Plenty on city’s wish list for 2015
Selma’s 2015 fiscal year could be chock-full of construction.
Two of the city’s largest projects — the Riverfront Amphitheater and Water Avenue redevelopment — are frequently discussed among city officials, but make up a small part of the 40 different projects planned by Selma’s Office of Planning and Development.
Planning and Development director James Benderson said cost ultimately determines whether a project is approved or completed.
A few of the projects on the list, such as the Riverfront Amphitheater, have been carried over from previous years, Benderson said.
If all projects are approved, Evans said the city would look significantly different.
“The quality of life will definitely be changed,” Evans said. “By no means can we say all of the projects are going to be done point bank. We will ultimately have to prioritize which ones are the most immediate.”
One of the other projects on the list is the Cahaba Façade Park, located just north of the Broad Street and Water Avenue intersection. The area is currently covered by a large wooden slab, painted to look like a building, but Benderson says the city plans to turn the area into a park.
The list also includes the repair of three city owned houses. A house at 1209 Lapsley Street has frequently been considered for a police precinct, according to Evans.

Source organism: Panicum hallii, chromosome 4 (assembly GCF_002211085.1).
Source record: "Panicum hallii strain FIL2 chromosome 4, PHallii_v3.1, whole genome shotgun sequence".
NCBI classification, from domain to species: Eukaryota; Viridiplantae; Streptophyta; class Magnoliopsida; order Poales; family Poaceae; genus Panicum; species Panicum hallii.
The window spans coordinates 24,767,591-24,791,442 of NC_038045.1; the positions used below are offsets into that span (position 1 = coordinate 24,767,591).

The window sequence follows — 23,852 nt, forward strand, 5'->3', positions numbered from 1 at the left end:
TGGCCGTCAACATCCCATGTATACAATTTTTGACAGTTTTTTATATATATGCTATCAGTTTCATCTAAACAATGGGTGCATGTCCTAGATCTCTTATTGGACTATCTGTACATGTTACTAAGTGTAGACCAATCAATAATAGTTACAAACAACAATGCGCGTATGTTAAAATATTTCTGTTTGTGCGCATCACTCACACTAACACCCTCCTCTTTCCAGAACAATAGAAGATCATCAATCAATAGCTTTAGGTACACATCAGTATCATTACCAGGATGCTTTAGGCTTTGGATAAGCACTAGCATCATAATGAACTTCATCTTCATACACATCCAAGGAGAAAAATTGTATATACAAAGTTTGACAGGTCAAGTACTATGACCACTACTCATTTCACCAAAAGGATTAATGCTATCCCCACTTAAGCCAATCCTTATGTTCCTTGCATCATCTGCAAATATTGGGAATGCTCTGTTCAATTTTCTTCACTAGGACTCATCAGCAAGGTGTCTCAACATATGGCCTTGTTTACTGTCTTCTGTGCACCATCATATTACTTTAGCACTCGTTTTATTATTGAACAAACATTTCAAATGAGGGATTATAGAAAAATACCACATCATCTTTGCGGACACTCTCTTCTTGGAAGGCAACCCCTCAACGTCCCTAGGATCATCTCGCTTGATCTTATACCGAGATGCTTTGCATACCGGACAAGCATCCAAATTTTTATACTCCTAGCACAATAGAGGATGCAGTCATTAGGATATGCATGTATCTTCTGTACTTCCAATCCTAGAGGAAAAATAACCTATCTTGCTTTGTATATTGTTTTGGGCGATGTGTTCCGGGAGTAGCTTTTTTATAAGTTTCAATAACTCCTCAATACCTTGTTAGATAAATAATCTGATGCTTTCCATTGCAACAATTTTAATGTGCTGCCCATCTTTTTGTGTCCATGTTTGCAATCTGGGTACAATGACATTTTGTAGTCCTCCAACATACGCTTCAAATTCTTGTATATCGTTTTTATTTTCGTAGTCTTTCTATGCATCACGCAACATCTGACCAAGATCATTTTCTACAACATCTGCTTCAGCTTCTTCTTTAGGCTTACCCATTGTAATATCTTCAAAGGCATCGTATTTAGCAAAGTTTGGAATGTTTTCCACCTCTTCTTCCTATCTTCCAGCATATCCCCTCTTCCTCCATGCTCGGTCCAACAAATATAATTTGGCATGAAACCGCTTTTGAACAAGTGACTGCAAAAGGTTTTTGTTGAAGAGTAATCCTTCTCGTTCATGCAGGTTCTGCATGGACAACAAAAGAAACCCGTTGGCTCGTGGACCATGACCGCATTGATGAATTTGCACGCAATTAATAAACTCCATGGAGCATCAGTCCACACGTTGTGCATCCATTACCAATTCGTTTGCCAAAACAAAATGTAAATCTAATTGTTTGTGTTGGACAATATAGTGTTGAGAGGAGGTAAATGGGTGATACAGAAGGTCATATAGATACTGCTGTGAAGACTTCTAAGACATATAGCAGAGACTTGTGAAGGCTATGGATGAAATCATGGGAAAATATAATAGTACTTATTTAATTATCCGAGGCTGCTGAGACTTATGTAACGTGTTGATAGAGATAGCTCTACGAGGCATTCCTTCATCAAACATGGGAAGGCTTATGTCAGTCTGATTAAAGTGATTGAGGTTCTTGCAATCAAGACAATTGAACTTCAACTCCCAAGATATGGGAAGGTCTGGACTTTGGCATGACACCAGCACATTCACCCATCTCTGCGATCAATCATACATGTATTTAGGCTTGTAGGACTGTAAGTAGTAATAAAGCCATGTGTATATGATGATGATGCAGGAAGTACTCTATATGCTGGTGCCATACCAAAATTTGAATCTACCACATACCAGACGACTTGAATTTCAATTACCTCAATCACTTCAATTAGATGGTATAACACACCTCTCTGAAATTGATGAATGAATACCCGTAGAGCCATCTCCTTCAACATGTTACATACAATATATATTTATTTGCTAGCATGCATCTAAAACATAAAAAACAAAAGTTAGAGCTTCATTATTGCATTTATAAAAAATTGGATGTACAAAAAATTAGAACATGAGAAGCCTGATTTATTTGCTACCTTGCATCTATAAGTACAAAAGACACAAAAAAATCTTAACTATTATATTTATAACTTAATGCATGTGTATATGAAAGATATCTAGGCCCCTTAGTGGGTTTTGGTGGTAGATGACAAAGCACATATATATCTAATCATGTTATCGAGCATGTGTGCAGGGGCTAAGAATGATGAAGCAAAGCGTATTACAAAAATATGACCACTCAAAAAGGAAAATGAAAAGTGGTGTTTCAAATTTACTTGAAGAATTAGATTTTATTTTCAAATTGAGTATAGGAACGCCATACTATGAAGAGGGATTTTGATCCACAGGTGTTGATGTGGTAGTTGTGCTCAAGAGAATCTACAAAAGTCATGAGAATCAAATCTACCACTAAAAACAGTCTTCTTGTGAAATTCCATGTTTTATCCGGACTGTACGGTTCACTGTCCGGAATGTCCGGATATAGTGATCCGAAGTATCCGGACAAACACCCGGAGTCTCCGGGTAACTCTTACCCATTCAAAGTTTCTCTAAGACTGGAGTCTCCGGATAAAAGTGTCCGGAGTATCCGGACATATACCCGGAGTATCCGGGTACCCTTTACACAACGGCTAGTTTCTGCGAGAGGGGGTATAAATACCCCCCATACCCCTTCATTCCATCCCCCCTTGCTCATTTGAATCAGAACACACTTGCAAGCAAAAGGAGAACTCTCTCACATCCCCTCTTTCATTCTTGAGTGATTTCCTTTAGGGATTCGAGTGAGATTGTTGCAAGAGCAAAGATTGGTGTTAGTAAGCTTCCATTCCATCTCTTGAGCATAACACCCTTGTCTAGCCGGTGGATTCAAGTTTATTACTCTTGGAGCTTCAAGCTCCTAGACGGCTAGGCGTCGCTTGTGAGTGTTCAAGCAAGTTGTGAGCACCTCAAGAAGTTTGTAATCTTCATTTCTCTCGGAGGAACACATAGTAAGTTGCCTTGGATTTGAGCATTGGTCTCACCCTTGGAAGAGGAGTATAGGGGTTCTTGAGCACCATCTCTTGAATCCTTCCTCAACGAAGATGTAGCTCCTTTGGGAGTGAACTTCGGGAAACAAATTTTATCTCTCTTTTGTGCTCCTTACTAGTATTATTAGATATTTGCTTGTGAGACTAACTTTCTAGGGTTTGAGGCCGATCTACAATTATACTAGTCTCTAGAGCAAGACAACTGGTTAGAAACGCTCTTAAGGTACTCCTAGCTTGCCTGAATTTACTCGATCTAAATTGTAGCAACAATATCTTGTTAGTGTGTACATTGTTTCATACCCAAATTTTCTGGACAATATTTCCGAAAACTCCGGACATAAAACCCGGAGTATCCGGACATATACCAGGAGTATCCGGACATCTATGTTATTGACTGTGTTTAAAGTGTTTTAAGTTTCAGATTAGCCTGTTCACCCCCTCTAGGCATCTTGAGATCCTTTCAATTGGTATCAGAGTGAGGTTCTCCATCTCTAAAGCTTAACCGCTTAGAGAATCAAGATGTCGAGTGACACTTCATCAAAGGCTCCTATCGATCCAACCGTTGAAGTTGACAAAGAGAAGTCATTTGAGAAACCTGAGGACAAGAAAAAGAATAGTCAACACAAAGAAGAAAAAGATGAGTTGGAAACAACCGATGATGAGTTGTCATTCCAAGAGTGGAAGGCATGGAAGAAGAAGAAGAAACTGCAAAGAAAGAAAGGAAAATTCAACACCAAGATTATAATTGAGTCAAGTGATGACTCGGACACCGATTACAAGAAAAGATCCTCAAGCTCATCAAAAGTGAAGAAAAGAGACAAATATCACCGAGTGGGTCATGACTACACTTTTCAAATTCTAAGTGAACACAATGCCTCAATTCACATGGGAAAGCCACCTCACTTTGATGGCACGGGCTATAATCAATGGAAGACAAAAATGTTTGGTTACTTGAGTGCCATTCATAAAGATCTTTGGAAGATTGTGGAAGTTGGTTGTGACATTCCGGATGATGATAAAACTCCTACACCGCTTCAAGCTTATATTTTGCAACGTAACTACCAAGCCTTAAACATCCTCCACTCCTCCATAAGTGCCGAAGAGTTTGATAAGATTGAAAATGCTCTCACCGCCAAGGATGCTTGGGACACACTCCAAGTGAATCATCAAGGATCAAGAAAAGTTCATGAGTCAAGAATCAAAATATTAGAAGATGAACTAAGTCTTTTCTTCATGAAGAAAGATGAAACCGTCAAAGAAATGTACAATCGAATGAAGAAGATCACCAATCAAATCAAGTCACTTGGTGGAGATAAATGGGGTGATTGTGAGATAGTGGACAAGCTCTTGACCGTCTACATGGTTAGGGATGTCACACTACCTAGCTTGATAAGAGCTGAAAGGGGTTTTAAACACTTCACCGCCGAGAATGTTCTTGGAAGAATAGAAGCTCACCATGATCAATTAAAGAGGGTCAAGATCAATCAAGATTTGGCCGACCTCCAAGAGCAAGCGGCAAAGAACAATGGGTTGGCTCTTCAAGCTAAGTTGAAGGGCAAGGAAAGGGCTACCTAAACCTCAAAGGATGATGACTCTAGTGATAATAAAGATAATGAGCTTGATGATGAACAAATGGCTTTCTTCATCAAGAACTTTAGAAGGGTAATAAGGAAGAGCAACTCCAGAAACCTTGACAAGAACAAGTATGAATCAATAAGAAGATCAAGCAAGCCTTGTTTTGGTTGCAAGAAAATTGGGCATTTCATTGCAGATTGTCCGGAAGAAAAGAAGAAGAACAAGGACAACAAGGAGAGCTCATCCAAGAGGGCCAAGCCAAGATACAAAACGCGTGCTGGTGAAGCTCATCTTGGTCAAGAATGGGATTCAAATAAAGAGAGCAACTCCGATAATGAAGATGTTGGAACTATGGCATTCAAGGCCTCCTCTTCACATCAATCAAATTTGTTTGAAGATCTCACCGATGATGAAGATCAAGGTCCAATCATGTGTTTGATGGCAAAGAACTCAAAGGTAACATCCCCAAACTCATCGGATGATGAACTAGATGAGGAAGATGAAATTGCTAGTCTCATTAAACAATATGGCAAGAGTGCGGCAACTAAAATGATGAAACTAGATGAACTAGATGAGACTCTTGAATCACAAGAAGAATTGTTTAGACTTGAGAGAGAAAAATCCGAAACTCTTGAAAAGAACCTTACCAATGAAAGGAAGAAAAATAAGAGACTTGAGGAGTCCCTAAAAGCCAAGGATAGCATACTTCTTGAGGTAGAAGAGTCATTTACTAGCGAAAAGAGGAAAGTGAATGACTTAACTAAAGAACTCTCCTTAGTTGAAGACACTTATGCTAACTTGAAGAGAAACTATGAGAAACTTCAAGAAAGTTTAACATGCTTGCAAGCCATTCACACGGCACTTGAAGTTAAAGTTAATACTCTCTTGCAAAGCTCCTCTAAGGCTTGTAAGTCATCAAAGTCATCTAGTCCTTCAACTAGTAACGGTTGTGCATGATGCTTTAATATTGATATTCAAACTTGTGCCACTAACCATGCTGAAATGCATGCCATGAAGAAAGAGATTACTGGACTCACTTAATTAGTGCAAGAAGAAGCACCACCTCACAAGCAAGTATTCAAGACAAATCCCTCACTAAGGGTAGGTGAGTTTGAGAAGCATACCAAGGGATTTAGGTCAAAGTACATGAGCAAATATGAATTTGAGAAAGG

But many of the projects may require little to no city funds, Benderson said. For example, last year, the city purchased several bicycles for visitors to rent at the St. James.
The list includes developing a bike share plan and purchasing signage for a bike path.
“That’s one thing that won’t require a whole lot of money and would make it easy for tourist to sightsee,” Evans said. “We are, right now, putting together the plan for the trail.”
Other low-cost projects include creating payday loan store and public art policies.
Evans said the council ultimately has control over which projects are included and which are left out, but the city’s fiscal year 2015 budget would largely remain identical to previous years. The 2014 budget topped out at just under $16.5 million.
“It may not be identical, but it’ll be somewhere in that neighborhood,” he said.
As other departments present capital project lists and equipment needs, he said some of the planning and development projects could be left out.
“We have to decide what we have funding for,” he said. “In terms of priority, we’ll have to look at what’s most important for the use of the city. Is it something that only benefits that department or the city as a whole?”
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